The Shard Shangri-La – Hotel in the Clouds

You are probably most familiar with The Shard as being that 87-storey, 309 meters tall skyscraper in the heart of London that is part of the modern skyline.  It’s called The Shard because it has been designed to resemble a shard of glass and at the moment it is the tallest building in the EU.

Hotel in the Clouds on ITV1

However, what you may not know is that in May 2014 floors 34 to 52 are taken up exclusively by the Shangri-La hotel.  ITV recently aired a documentary about the hotel’s infancy that I thought was very interesting.

It looked at the unique problems the hotel has due to the Shard’s architecture, like the fact the kitchen for the hotel is based on two separate floors – which looks like something of a logistical nightmare.  From its grand opening to the first few months of business, you see the ups and downs and although the people aren’t particularly interesting, the building is.

The hotel’s aim is to be one of the top 5 hotels in the world and it is owned by the Shangri-La Hotels and Resorts, a Hong Kong company that along with the Shangri-La hotels, also owns the Kerry and Traders chains.

Hotel for Voyeurs?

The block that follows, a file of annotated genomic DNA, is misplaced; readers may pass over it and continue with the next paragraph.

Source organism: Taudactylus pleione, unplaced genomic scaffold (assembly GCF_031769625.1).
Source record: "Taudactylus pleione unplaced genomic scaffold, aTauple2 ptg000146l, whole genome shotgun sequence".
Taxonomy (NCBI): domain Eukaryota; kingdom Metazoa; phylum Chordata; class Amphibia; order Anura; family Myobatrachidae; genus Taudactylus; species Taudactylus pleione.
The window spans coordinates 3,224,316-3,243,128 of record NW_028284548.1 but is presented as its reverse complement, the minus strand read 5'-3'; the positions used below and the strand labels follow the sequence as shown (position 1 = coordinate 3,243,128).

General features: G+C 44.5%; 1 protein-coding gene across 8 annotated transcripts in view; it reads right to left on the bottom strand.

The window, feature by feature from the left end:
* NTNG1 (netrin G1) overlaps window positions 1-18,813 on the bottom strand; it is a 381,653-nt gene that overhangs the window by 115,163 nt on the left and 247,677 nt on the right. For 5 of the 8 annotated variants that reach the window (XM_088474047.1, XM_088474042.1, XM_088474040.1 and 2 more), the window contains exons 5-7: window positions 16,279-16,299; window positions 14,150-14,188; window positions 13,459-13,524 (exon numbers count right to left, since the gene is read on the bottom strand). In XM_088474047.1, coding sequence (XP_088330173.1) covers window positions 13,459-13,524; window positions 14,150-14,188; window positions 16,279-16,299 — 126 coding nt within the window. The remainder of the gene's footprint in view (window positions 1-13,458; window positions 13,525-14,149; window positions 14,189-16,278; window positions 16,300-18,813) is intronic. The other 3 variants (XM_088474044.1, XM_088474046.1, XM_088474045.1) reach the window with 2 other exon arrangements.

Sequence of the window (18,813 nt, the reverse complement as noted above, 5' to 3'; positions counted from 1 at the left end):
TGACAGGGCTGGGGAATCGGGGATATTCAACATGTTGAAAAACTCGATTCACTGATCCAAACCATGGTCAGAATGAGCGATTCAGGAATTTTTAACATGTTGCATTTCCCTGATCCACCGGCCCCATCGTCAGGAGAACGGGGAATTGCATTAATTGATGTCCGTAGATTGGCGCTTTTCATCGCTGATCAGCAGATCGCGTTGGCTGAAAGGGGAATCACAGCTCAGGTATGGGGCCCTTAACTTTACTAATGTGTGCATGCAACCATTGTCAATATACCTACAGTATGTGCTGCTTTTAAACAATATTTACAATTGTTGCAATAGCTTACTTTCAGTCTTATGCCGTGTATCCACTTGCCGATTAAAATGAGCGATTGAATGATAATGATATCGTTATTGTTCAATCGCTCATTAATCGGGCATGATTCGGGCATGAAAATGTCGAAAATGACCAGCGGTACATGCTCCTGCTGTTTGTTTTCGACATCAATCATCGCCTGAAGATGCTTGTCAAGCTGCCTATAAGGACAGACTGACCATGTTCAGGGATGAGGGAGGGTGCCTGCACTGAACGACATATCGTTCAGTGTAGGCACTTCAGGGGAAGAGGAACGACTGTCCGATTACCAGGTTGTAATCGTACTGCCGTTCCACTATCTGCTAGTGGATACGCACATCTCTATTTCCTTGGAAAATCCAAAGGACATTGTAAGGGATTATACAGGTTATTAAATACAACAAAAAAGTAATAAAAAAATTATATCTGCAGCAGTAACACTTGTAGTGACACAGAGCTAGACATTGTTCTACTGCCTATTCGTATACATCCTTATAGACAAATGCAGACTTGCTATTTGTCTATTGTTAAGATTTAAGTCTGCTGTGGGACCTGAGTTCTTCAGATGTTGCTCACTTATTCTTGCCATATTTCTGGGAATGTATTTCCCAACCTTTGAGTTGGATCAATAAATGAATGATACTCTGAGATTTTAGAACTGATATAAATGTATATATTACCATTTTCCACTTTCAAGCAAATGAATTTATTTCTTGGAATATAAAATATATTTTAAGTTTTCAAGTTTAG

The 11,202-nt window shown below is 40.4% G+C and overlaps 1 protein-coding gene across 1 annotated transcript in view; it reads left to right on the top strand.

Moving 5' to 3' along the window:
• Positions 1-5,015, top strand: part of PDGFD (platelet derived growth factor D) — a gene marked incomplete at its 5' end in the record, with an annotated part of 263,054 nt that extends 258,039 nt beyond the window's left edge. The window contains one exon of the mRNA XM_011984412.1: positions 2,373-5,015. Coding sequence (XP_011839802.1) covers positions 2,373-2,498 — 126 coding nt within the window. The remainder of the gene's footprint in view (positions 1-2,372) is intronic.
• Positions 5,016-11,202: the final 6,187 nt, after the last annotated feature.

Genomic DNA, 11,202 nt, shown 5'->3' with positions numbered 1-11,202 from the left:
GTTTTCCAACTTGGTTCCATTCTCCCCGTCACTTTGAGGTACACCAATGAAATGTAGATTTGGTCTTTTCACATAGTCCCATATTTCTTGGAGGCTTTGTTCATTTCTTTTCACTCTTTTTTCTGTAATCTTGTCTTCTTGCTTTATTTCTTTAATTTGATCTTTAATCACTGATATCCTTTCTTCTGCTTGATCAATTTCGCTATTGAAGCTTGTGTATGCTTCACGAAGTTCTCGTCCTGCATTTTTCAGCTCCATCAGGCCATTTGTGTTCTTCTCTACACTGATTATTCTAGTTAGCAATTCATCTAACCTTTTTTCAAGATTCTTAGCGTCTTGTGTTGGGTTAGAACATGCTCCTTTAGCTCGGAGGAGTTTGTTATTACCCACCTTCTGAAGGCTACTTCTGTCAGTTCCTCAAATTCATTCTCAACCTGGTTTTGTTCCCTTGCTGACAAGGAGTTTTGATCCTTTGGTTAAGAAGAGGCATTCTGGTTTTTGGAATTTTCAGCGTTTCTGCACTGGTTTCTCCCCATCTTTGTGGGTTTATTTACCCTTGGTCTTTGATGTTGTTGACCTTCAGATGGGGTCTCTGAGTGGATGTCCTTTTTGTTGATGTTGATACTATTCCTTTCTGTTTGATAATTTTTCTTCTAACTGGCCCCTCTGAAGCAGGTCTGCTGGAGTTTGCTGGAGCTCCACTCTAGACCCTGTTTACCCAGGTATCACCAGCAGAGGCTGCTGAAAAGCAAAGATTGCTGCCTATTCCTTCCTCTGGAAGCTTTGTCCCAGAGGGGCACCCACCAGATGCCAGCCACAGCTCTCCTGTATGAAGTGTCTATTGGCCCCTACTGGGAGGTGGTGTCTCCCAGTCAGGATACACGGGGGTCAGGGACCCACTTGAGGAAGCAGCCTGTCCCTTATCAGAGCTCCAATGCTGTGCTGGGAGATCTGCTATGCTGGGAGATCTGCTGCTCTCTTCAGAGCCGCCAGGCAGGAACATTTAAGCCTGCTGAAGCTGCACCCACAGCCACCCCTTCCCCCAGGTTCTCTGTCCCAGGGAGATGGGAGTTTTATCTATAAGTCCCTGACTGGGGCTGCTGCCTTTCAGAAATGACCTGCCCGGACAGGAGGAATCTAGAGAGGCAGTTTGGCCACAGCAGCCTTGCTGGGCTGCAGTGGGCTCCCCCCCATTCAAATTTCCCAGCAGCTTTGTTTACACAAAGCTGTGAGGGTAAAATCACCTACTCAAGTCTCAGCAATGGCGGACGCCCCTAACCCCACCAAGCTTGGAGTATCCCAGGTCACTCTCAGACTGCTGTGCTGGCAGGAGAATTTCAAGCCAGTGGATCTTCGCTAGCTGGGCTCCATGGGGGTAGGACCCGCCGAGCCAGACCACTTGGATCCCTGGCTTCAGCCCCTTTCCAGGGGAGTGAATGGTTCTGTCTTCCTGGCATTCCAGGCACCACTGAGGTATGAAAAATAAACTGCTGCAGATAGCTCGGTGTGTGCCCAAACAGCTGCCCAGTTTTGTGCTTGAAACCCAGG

As shown in the Hotel in the Clouds documentary, the rooms in the Shangri-La hotel have an almost voyeuristic feel to them because of a quirk in the design of the building by Renzo Piano.  Views into some of the rooms are reflected directly into nearby guests’ rooms.  Unlike other hotel blocks where you can see if people are looking into your hotel room window or you can look into theirs, in the Shard only the viewers know.

Whether it really was a mistake or deliberate, you can request blinds to protect your modesty.  However, my one issue with that is that if you are going to stay in the tallest building in the EU, you will want to have that superb view over London.  This is also a valid point when you consider the room tariffs start at £450 a night minimum and goes all the way up to a maximum of £19,000 a night.

I am not sure if I could cope with the exhibitionist side of the hotel, particularly with the kind of money charged for a room – one of the things I look for in a hotel most is how private the rooms feel.  I find it off-putting if the walls are too thin and you can hear exactly what is going on in the room next door, so I can’t really see it being a comfortable stay if you are worried about what people might be seeing.

Hiring Locals

Besides the thought of waking up and going to sleep with those views, one other thing did impress me about the hotel that was covered in the ITV doc and that was the fact that the hotel hires locals.  I think this can only be a good thing, as I hate it when big businesses, restaurants, and hotels open up and hire staff from other parts of the country, or world.  I still don’t think I will be staying there anytime soon, even though it looks impressive.

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